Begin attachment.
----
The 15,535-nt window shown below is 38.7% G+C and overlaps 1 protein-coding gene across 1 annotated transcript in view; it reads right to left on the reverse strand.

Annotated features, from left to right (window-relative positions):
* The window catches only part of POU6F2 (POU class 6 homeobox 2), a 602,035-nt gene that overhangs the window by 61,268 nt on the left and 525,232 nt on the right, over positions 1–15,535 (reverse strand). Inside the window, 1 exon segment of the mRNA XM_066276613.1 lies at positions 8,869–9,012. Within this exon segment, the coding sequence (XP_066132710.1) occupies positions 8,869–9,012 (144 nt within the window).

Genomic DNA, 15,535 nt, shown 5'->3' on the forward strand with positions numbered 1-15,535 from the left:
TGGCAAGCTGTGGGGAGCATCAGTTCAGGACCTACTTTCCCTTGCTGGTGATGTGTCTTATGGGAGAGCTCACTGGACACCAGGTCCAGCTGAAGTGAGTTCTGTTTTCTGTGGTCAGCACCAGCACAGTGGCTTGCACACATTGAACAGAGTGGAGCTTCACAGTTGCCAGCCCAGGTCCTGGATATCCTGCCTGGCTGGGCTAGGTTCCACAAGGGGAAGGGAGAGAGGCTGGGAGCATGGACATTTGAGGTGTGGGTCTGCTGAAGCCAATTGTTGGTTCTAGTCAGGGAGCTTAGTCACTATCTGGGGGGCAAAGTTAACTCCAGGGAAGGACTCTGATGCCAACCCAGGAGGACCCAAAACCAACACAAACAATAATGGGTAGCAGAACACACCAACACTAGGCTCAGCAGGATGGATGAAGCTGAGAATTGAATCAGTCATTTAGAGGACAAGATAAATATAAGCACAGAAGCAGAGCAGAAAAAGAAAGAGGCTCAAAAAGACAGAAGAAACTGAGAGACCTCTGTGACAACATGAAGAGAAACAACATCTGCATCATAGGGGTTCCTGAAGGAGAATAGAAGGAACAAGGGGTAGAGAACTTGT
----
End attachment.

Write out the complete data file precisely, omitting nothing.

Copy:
The 15,535-nt window shown below is 38.7% G+C and overlaps 1 protein-coding gene across 1 annotated transcript in view; it reads right to left on the reverse strand.

Annotated features, from left to right (window-relative positions):
* The window catches only part of POU6F2 (POU class 6 homeobox 2), a 602,035-nt gene that overhangs the window by 61,268 nt on the left and 525,232 nt on the right, over positions 1–15,535 (reverse strand). Inside the window, 1 exon segment of the mRNA XM_066276613.1 lies at positions 8,869–9,012. Within this exon segment, the coding sequence (XP_066132710.1) occupies positions 8,869–9,012 (144 nt within the window).

Genomic DNA, 15,535 nt, shown 5'->3' on the forward strand with positions numbered 1-15,535 from the left:
TGGCAAGCTGTGGGGAGCATCAGTTCAGGACCTACTTTCCCTTGCTGGTGATGTGTCTTATGGGAGAGCTCACTGGACACCAGGTCCAGCTGAAGTGAGTTCTGTTTTCTGTGGTCAGCACCAGCACAGTGGCTTGCACACATTGAACAGAGTGGAGCTTCACAGTTGCCAGCCCAGGTCCTGGATATCCTGCCTGGCTGGGCTAGGTTCCACAAGGGGAAGGGAGAGAGGCTGGGAGCATGGACATTTGAGGTGTGGGTCTGCTGAAGCCAATTGTTGGTTCTAGTCAGGGAGCTTAGTCACTATCTGGGGGGCAAAGTTAACTCCAGGGAAGGACTCTGATGCCAACCCAGGAGGACCCAAAACCAACACAAACAATAATGGGTAGCAGAACACACCAACACTAGGCTCAGCAGGATGGATGAAGCTGAGAATTGAATCAGTCATTTAGAGGACAAGATAAATATAAGCACAGAAGCAGAGCAGAAAAAGAAAGAGGCTCAAAAAGACAGAAGAAACTGAGAGACCTCTGTGACAACATGAAGAGAAACAACATCTGCATCATAGGGGTTCCTGAAGGAGAATAGAAGGAACAAGGGGTAGAGAACTTGT